Take one best friend’s real-life family story, add burgeoning awareness of a real-life national opioid epidemic surrounding it, and inspiration is born. The result? A film new to Netflix called 6 Balloons, written and directed by Marja-Lewis Ryan. The friend? Producer Samantha Housman.
Not many addiction-related films focus on the enabler and/or the rescuer. In 6 Balloons a sister (Abbi Jacobson as Katie) has to wrestle with such a role in relation to her brother (Dave Franco as Seth) when he has a heroin relapse.
What ensues, in the midst of a birthday-party-to-be hosted by Katie, is that she decides to get Seth “fixed” ASAP. The fact that she leaves the party before her honoree/boyfriend (Dawan Owens) even gets there provides another kind of tension.
In the course of one day (the film is just over 70 minutes) she drives Seth around Los Angeles—his two-year-old daughter, Ella, in the back seat—seeking a detox center that will take him.
More details from Joe Leydon, Variety:
Stops along the way include a frustrating visit to a clinic that won’t accept Seth’s insurance; a paranoia-ratcheting side trip to an inner-city marketplace for unprescribed medications; and a near-closing-time interlude in the bathroom of a drug store, a sequence both darkly comical and grippingly suspenseful as Seth and Ella simultaneously require attention while a disapproving pharmacist (Heidi Sulzman, making every second count in a fleeting role) hovers nearby.
That’s the gist of it. “What the story really feels like it’s about, though, is the endless, disorienting dance between addicts and the people who love them,” states Leah Greenblatt, ew.com.
Brian Tallerico, Rogerebert.com, has praise for how this is handled:
It is incredibly difficult to love an addict. Not only does their addiction continuously define the dynamic of your relationship, but they are like a drowning man, able to take you down with them as they flail their arms and fight for air. Rarely has a film captured this better than Marja-Lewis Ryan’s “6 Balloons”…It features a pair of young actors who are mostly known for comedy in a heartfelt, scary drama about what addiction does to the people around the addict.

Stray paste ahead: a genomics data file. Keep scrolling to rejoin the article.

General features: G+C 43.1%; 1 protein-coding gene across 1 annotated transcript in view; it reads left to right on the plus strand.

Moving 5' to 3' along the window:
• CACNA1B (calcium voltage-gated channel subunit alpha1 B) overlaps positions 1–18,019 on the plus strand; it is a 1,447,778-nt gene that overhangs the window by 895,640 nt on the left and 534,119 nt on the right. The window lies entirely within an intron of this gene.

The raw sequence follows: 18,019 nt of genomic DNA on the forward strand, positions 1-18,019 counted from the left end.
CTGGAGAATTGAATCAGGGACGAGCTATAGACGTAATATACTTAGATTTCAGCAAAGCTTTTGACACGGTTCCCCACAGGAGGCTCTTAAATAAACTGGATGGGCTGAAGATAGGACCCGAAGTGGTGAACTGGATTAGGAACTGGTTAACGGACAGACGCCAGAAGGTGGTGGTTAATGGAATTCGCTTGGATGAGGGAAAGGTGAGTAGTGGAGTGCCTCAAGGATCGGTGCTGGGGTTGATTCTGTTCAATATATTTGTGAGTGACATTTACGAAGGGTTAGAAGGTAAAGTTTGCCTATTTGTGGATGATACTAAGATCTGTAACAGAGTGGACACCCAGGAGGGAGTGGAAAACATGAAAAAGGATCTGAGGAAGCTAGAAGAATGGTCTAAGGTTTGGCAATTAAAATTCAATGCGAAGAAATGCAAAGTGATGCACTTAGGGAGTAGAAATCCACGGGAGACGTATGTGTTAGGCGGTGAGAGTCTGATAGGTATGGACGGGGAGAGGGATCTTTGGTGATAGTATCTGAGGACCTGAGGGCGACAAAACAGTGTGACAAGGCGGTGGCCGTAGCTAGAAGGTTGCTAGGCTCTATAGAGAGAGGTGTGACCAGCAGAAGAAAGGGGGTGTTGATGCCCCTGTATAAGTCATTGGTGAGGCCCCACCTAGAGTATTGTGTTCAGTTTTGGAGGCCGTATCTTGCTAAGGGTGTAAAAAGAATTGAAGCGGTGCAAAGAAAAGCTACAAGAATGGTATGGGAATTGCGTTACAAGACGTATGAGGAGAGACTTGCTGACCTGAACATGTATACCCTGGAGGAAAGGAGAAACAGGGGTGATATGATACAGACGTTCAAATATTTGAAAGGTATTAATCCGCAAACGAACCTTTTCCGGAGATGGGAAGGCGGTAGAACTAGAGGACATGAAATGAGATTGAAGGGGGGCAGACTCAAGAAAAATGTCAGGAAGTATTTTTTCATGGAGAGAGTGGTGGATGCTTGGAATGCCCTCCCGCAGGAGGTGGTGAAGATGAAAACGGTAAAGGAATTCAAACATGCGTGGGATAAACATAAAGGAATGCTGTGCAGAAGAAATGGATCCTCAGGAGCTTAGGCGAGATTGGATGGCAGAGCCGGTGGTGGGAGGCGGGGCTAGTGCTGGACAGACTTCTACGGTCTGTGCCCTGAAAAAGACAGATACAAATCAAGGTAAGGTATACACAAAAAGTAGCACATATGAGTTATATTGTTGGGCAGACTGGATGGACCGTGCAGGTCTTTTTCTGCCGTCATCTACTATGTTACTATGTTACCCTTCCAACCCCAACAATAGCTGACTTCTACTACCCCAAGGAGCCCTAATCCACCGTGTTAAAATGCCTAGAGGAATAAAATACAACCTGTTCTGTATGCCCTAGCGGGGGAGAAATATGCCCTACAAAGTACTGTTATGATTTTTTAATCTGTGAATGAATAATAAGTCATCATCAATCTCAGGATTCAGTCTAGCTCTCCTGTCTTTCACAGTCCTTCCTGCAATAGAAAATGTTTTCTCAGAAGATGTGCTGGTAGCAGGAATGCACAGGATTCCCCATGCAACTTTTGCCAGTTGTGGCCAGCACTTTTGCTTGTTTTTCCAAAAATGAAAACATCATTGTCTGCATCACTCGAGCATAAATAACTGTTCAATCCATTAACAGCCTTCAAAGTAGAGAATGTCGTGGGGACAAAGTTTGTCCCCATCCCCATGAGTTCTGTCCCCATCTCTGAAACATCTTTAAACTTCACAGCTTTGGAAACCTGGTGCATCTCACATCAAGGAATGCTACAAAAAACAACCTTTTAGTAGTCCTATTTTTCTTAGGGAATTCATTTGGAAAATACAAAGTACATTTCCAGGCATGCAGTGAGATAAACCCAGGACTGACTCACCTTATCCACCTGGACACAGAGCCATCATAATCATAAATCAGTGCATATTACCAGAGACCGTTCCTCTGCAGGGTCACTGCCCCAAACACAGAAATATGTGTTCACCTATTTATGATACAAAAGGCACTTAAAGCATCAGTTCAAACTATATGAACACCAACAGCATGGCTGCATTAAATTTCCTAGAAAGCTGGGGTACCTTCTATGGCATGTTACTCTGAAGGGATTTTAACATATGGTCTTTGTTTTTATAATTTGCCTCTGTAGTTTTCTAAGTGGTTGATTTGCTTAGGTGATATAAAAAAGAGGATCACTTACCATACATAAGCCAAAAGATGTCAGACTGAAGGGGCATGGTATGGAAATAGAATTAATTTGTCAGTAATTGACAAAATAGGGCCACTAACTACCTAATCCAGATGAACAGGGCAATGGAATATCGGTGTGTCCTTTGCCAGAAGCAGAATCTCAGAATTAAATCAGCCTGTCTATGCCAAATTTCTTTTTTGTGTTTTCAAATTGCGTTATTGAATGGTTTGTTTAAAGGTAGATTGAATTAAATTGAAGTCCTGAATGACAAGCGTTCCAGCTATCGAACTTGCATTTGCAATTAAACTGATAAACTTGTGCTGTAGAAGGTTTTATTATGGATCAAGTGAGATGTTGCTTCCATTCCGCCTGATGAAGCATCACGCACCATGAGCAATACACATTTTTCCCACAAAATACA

Especially, in this case, the addict’s sister. Although Seth’s parents “have grown immune to his dubious charms…he knows (or, to be more precise, hopes) that his sister remains an endless source of sympathy.”
It’s not as though she isn’t trying to detach. “[Katie] wants to ‘let go with love,’ as she’s encouraged by the self-help audiotape she plays in her car throughout the movie. (That may sound like a heavy-handed touch, but be patient: It builds to something powerful.) She wants to stop being Seth’s enabler. She wants to save herself” (Variety).
Jon Frosch, Hollywood Reporter: “…(W)hat 6 Balloons captures, with a kind of gloomy integrity, is the sheer exhaustion of being the closest person to an addict — the draining cycles of anger, guilt and heartbreak, as well as the isolation.”
(Hard to watch, heartbreaking, tense are, indeed, common descriptors in the various reviews of 6 Balloons. But many critics feel it’s “worth the ride.”)
Benjamin Lee, The Guardian: “What’s unusual yet important…is that here is a portrait of a middle-class heroin addict, surrounded by people who love and support him, at odds with the many portrayals we’ve grown accustomed to, abandoned, penniless and alone. It’s not a film about easy solutions and we’re under no illusions that what we see in the short running time is just a brief chapter in what may or may not be the start of a long road to recovery.”